Grisez is unusually detached- even disengaged-about such matters. Using a formulation that students of his work would recognize as an element of his moral theory, he says now: "My overall project isn't that I've got a particular state of affairs in mind that I want to accomplish." It was not always that way. He recalls leaving the May 1968 abortion conference at Louvain deeply discouraged by the evidence of dissent he had found among Catholic intellectuals there, not only on birth control but even, to some extent, on abortion. On the way home he stayed overnight with a priest-friend in London.

I woke up very early with the light flooding the room, and I was thinking about this. And it occurred to me, "Well, the whole things is providential, and you can't really figure out where what you're doing fits in or what good it's going to do. But that shouldn't really concern you too much. It's all going to come out right in the end." And beginning to think of things that way made it possible for me to do everything I've done since then.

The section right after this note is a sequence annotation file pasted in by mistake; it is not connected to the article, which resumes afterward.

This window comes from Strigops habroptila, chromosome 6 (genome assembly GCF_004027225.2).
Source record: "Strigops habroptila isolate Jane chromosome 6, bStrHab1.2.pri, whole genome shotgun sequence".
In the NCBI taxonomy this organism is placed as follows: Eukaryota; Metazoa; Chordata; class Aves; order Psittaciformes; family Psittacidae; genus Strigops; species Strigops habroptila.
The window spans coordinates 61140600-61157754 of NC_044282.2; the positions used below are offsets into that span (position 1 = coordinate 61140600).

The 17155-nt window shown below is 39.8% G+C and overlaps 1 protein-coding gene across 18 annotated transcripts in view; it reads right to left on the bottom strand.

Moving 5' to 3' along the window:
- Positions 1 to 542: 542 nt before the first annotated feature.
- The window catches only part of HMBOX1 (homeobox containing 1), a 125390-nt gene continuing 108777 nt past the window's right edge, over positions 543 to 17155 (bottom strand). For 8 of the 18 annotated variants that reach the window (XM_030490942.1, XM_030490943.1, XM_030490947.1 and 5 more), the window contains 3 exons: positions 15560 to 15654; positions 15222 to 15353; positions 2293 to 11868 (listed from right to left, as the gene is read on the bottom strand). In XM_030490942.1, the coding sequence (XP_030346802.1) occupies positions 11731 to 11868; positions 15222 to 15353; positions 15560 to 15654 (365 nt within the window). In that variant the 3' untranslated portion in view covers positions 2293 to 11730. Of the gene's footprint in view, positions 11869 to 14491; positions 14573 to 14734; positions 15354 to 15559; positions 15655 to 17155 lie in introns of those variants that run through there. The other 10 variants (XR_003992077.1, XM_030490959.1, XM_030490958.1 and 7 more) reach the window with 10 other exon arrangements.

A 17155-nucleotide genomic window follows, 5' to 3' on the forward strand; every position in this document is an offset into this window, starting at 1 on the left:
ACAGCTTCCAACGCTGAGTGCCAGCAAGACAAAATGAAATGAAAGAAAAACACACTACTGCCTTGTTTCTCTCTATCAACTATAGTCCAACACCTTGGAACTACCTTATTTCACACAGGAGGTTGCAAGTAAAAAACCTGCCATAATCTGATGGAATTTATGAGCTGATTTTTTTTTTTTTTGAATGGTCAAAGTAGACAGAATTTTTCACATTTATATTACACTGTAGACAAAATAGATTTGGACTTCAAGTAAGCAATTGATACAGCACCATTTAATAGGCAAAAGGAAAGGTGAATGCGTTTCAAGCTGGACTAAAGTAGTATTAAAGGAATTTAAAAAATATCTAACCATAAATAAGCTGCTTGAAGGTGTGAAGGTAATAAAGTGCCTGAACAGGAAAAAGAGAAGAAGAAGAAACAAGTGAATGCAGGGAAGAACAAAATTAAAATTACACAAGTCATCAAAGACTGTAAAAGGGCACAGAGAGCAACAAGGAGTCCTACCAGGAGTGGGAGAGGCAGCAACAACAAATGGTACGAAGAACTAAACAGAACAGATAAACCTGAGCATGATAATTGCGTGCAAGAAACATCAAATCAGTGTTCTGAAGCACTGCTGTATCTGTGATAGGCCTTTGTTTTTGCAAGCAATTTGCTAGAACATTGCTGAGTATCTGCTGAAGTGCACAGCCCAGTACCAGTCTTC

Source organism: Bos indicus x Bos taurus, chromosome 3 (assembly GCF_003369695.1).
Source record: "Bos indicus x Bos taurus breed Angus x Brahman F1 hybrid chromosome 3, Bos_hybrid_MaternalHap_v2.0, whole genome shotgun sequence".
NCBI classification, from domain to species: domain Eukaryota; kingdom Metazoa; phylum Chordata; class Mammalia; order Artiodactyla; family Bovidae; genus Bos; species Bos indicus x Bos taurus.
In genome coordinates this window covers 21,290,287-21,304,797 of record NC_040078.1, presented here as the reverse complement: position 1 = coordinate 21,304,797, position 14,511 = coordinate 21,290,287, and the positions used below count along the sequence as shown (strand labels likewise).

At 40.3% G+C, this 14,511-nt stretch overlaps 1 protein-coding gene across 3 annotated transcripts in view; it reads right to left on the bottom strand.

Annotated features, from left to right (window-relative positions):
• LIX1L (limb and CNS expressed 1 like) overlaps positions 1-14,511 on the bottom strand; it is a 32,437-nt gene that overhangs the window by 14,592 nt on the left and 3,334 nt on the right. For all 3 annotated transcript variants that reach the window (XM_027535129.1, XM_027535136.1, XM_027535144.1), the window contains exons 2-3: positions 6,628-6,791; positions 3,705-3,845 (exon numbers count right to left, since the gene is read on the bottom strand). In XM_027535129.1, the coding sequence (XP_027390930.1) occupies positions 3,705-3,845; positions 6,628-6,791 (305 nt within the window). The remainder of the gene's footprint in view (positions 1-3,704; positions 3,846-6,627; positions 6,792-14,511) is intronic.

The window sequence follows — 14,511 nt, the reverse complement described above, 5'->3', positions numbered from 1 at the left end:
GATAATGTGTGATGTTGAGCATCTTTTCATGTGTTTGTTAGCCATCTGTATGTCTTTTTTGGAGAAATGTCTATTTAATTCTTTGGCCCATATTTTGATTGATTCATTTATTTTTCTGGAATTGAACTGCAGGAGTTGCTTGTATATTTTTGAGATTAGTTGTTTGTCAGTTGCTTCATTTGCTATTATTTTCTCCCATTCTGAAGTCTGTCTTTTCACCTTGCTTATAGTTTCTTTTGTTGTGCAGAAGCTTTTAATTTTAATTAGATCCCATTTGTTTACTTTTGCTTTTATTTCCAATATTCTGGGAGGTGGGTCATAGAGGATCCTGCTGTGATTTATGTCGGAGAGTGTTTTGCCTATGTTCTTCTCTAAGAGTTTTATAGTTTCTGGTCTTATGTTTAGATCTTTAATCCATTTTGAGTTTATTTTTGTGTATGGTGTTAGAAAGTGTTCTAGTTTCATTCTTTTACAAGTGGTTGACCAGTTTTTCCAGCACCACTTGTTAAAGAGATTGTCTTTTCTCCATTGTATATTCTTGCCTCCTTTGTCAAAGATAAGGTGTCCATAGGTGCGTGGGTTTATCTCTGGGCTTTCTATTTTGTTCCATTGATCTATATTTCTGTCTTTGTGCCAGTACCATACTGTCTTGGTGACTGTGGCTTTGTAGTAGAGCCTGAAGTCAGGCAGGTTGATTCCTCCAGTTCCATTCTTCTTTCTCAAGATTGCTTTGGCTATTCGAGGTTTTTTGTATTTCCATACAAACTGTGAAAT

If that sounds Pollyannish, Grisez's view of the state of the Church is a blunt, harsh corrective. Conditions in Catholicism worldwide, he believes, are very bad, with a kind of "artificial unity" masking confusion and dissent not only on moral questions but on fundamental dogmas like Jesus' bodily resurrection and the Real Presence of Christ in the Eucharist. The problem extends not just to the simple faithful and the theologians but to people in authority. Much depends on the next pope.